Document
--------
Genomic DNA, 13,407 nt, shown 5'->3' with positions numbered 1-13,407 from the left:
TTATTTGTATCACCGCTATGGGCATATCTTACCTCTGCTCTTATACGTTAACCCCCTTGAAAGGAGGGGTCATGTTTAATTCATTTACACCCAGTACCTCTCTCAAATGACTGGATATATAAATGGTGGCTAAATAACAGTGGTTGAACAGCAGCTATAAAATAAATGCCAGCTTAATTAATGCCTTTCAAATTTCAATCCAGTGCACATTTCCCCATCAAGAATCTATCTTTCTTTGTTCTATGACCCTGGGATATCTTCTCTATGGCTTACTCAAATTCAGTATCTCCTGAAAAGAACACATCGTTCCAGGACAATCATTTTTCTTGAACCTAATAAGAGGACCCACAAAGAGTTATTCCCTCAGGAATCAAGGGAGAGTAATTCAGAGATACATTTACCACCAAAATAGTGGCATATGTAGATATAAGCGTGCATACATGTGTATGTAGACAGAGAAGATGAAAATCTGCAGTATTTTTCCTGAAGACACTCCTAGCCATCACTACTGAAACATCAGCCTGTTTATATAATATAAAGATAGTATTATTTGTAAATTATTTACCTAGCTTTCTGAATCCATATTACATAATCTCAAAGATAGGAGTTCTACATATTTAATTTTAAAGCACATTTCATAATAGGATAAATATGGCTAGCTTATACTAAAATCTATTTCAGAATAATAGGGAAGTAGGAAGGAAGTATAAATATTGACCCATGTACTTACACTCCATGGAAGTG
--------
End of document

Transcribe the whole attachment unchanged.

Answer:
Genomic DNA, 13,407 nt, shown 5'->3' with positions numbered 1-13,407 from the left:
TTATTTGTATCACCGCTATGGGCATATCTTACCTCTGCTCTTATACGTTAACCCCCTTGAAAGGAGGGGTCATGTTTAATTCATTTACACCCAGTACCTCTCTCAAATGACTGGATATATAAATGGTGGCTAAATAACAGTGGTTGAACAGCAGCTATAAAATAAATGCCAGCTTAATTAATGCCTTTCAAATTTCAATCCAGTGCACATTTCCCCATCAAGAATCTATCTTTCTTTGTTCTATGACCCTGGGATATCTTCTCTATGGCTTACTCAAATTCAGTATCTCCTGAAAAGAACACATCGTTCCAGGACAATCATTTTTCTTGAACCTAATAAGAGGACCCACAAAGAGTTATTCCCTCAGGAATCAAGGGAGAGTAATTCAGAGATACATTTACCACCAAAATAGTGGCATATGTAGATATAAGCGTGCATACATGTGTATGTAGACAGAGAAGATGAAAATCTGCAGTATTTTTCCTGAAGACACTCCTAGCCATCACTACTGAAACATCAGCCTGTTTATATAATATAAAGATAGTATTATTTGTAAATTATTTACCTAGCTTTCTGAATCCATATTACATAATCTCAAAGATAGGAGTTCTACATATTTAATTTTAAAGCACATTTCATAATAGGATAAATATGGCTAGCTTATACTAAAATCTATTTCAGAATAATAGGGAAGTAGGAAGGAAGTATAAATATTGACCCATGTACTTACACTCCATGGAAGTG